• A: 50/(50+100+200) = 14%
  • B: 100/(50+100+200) = 29%
  • C: 200/(50+100+200) = 57%

Changing the vhost count affects only newly assigned users, so it doesn’t have an immediate effect. Running doveadm director flush causes the existing connections to be moved immediately.

Dovecot Backend

The Dovecot Backend does all the hard work of reading and writing mails to storage and handling all of the IMAP/POP3/LMTP protocols. Dovecot Backend is connected to the object storage where users’ mails and mail indexes are stored.

As a user is connecting to Dovecot for reading mails, the user’s mail indexes are fetched from the object storage and cached in local file system. The mail indexes are updated locally while the user does mailbox modifications. The modified local indexes are uploaded back to object storage on background every 5 minutes, except for LMTP mail deliveries. With LMTP mail deliveries the indexes are uploaded only every 10th mail (obox_max_rescan_mail_count setting) to avoid unnecessary object storage writes. The index updates for LMTP deliveries don’t contain anything that can’t be recreated from the mails themselves.

Dovecot Backends are stateless, so should the server crash the only thing lost for the logged in users are the recent message flag updates. When user logs in the next time to another backend, the indexes are fetched again from the object storage to local cache. Because LMTP mail deliveries don’t update indexes immediately, the email objects are also listed once for each accessed folder to find out if there are any newly delivered mails that don’t exist yet in the index.

Dovecot backends attempt to do as much in local cache as possible to minimise the object storage I/O. The larger the local cache the less object storage I/O there is. Typically you can count that each backend should have at least 2 MB of local cache allocated for its active users (e.g. if there are 100 000 users per backend who are receiving mails or who are accessing mails within 15 minutes, there should be at least 200 GB of local cache on the backend). It’s important that the local cache doesn’t become a bottleneck, so ideally it would be using SSDs. Alternatives are to use in-memory disk (tmpfs) or filesystem on SAN that provides enough disk IOPS. (NFS should not be used for local cache.) Dovecot never uses fsyncing when writing to local cache, so after a server crash the cache may be inconsistent or corrupted. This is why the caches should be deleted at server boot up.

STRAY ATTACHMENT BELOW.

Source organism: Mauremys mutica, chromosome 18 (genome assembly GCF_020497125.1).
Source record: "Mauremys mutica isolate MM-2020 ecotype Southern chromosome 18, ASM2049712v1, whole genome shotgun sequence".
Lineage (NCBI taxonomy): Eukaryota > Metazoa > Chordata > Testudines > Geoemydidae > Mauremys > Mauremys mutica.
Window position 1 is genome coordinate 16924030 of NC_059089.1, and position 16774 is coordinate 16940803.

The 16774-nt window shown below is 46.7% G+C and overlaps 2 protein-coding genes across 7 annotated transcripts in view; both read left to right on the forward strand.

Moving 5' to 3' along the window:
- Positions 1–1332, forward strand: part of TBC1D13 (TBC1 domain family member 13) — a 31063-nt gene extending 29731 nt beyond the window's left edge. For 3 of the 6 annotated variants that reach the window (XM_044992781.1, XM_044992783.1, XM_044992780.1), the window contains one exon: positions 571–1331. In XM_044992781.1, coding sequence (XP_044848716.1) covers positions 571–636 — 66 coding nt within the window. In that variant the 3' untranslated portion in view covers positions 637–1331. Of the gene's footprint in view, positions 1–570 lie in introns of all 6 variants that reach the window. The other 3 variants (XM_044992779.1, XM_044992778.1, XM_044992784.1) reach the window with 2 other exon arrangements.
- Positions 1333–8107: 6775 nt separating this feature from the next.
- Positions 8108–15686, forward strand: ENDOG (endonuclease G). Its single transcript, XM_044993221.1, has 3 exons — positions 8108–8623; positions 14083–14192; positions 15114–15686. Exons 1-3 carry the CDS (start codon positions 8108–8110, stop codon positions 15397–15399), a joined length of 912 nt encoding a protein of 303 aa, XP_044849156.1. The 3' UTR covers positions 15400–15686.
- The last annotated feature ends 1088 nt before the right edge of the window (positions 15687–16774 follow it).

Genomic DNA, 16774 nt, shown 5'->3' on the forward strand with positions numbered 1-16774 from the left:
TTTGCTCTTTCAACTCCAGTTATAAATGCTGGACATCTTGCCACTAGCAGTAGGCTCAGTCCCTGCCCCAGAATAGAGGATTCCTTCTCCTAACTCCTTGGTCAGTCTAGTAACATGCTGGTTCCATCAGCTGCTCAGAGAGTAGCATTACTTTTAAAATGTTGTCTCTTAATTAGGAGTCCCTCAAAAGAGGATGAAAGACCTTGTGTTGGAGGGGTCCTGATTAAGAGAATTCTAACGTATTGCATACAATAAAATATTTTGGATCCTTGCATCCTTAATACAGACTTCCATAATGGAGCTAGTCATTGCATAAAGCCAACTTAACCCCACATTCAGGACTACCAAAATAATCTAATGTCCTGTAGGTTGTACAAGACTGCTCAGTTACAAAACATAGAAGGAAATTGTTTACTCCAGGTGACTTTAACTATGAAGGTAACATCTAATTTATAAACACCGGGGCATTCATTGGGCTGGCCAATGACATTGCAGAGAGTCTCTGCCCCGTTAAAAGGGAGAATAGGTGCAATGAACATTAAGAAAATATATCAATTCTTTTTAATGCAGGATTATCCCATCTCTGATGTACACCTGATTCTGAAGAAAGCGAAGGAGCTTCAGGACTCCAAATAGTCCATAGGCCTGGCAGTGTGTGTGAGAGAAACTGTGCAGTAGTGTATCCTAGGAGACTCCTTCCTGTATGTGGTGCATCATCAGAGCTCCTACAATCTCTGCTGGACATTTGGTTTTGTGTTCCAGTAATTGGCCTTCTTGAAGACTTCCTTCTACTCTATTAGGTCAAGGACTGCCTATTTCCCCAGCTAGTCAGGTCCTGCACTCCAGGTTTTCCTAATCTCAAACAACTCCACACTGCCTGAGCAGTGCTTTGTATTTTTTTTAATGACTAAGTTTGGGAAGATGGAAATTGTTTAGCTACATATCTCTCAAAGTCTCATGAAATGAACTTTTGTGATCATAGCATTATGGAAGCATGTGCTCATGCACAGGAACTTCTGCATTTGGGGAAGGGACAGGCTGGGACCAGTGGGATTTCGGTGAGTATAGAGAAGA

Password databases (passdb) and User Databases (userdb)

Dovecot splits all authentication lookups into two categories:

  • passdb lookup most importantly authenticate the user. They also provide any other pre-login information needed for users, such as:
    • Which server user is proxied to.
    • If user should be allowed to log in at all (temporarily or permanently).
  • userdb lookup retrieves post-login information specific to this user. This may include:
    • Mailbox location information
    • Quota limit
    • Overriding settings for the user (almost any setting can be overridden)
Passdb lookups are done by: Dovecot Director Dovecot Backend
IMAP & POP3 logins yes yes
LMTP mail delivery yes -
doveadm commands yes -
Userdb lookups are done by: Dovecot Director Dovecot Backend
IMAP & POP3 logins - yes
LMTP mail delivery - yes
doveadm commands - yes

Prefetch Userdb

During IMAP & POP3 logins to Dovecot backend both passdb and userdb lookups are performed. To avoid two LDAP lookups a prefetch userdb is used. This simply means that the passdb lookup is configured to return both passdb and userdb fields with the userdb fields prefixed with “userdb_” string. This slightly complicates the configuration though, because now when doing userdb changes they need to be remembered to be done to both passdb and userdb configuration.

Object Storage Plugin

Dovecot obox format is split into two main categories: mail object handling and index object handling.

Mail Objects

The mail object handling is easy enough: Each mail is stored in its own separate object. The object name is a uniquely generated name, which we call object ID (OID). The mails are also cached locally using a fscache wrapper, which uses a global cache directory with a configurable max size. If the object storage access is fast, this cache doesn’t need to be very large, but it should still exist. A small cache that usually stays in memory is likely good (e.g. 1 GB).

The mail object names look like: user-hash/user@domain/mailboxes/folder-guid/oid For example: b5/899/